The Census Bureau is reporting that the number of Americans in poverty jumped to 15.1 percent in 2010, a 27-year high. The figure includes many who are unemployed and a lot who are being paid too little to live on.
About 46.2 million people, or nearly one in six, were in poverty. That’s up from 43.6 million, or 14.3 percent, in 2009. It was the highest level since 1993.
The number of people lacking health insurance increased to 49.9 million, a new high after revisions were made to 2009 figures. Losses were due mostly to working-age Americans who lost employer-provided insurance in the weak economy. If those that are underinsured are added – those that have insurance but the coverage is so lousy that they can’t afford to use it – the number rises nearly 50 percent to 78 million, according to the Commonwelath Fund.
Most main provisions of the health overhaul don’t take effect until 2014.
The statistics released this morning cover 2010, when U.S. unemployment averaged 9.6 percent, up from 9.3 percent the previous year.
The median – or midpoint – household income was $49,445, a 2.3 percent decline from 2009. However, even worse, median income for African-American and Hispanic families fell far below the $40,000 number, and their median net worth – now entering the fourth year of the Lesser Depression – is near zero, with almost half of families completely underwater financially.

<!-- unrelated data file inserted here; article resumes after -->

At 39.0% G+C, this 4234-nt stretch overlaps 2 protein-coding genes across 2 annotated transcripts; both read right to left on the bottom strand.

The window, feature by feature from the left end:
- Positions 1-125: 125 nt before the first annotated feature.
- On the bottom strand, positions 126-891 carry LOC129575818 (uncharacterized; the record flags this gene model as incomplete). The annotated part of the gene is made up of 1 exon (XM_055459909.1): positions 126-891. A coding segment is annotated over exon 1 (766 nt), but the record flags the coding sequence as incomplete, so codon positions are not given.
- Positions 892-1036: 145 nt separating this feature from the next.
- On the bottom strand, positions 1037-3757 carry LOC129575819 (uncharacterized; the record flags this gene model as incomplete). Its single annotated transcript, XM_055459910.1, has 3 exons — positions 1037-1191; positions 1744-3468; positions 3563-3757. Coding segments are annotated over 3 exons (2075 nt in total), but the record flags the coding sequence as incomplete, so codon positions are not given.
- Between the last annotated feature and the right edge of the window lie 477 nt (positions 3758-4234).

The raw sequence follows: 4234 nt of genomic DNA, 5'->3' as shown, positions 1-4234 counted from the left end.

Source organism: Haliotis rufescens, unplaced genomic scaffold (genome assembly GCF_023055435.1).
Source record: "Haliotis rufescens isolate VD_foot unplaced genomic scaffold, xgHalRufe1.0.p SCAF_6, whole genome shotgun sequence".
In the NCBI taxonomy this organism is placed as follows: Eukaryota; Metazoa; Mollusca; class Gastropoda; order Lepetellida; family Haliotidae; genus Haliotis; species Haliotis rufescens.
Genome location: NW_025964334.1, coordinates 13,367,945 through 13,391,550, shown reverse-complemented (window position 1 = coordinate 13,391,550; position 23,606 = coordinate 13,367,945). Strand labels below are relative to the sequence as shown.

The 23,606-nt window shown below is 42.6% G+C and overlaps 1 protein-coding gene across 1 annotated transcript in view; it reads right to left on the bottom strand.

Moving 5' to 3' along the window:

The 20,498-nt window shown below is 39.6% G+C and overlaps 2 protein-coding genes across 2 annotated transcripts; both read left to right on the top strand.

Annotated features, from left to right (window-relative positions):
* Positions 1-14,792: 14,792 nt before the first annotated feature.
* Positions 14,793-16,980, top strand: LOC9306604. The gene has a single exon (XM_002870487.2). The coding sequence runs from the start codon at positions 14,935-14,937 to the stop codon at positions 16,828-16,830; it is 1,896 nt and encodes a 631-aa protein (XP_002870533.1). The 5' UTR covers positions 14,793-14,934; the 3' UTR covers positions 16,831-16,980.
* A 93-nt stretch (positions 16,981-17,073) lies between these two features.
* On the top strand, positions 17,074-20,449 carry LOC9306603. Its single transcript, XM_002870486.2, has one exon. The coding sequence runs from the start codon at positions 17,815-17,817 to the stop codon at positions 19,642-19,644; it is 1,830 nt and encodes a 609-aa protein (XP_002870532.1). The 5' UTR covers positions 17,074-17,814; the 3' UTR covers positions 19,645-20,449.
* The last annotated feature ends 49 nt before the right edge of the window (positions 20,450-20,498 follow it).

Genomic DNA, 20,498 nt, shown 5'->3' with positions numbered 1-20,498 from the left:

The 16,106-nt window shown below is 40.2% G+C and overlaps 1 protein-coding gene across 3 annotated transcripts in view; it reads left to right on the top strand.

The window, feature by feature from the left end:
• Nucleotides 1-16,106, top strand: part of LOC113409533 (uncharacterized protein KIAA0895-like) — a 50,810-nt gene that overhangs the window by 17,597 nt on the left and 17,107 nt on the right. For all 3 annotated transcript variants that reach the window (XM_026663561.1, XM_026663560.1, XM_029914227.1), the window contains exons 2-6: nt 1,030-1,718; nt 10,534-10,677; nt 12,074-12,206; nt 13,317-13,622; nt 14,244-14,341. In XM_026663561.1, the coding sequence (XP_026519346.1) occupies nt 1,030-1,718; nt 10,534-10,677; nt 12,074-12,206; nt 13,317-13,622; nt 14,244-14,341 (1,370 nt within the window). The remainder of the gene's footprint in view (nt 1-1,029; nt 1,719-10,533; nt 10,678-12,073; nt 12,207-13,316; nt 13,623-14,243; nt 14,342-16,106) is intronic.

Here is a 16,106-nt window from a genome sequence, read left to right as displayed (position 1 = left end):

By spring 2011, the number of doubled-up households had increased by 2 million to 21.8 million, 1.3 points from 17 to 18.3 percent. Doubled-up households are households that include at least one “additional” adult, a person 18 or older who is not enrolled in school and is not the householder, spouse or cohabiting partner of the householder. The housing collapse, and the subsequent foreclosure crisis, has dramatically increased the number of people crowding into parents’ or relatives homes to survive.
In spring 2007, prior to the recession, doubled-up households totaled 19.7 million. In spring 2011, 5.9 million young adults ages 25-34 (14.2 percent) resided in their parents’ household, compared with 4.7 million (11.8 percent) before the recession, an increase of 2.4 percentage points.
Young adults ages 25-34, living with their parents, had an official poverty rate of 8.4 percent, softened somewhat by the “doubling up” phenomenon. But if their poverty status were determined using their own income, 45.3 percent had an income below the poverty threshold for a single person under age 65
The poverty rate increased nearly 2 percent for children younger than 18.
It’s hard to point to any aspect of the economy that’s getting better. President Obama’s jobs plan, supporters say, needs to be passed immediately – every day lost is costing lives.
Photo: Daniel Kulinski // CC 2.0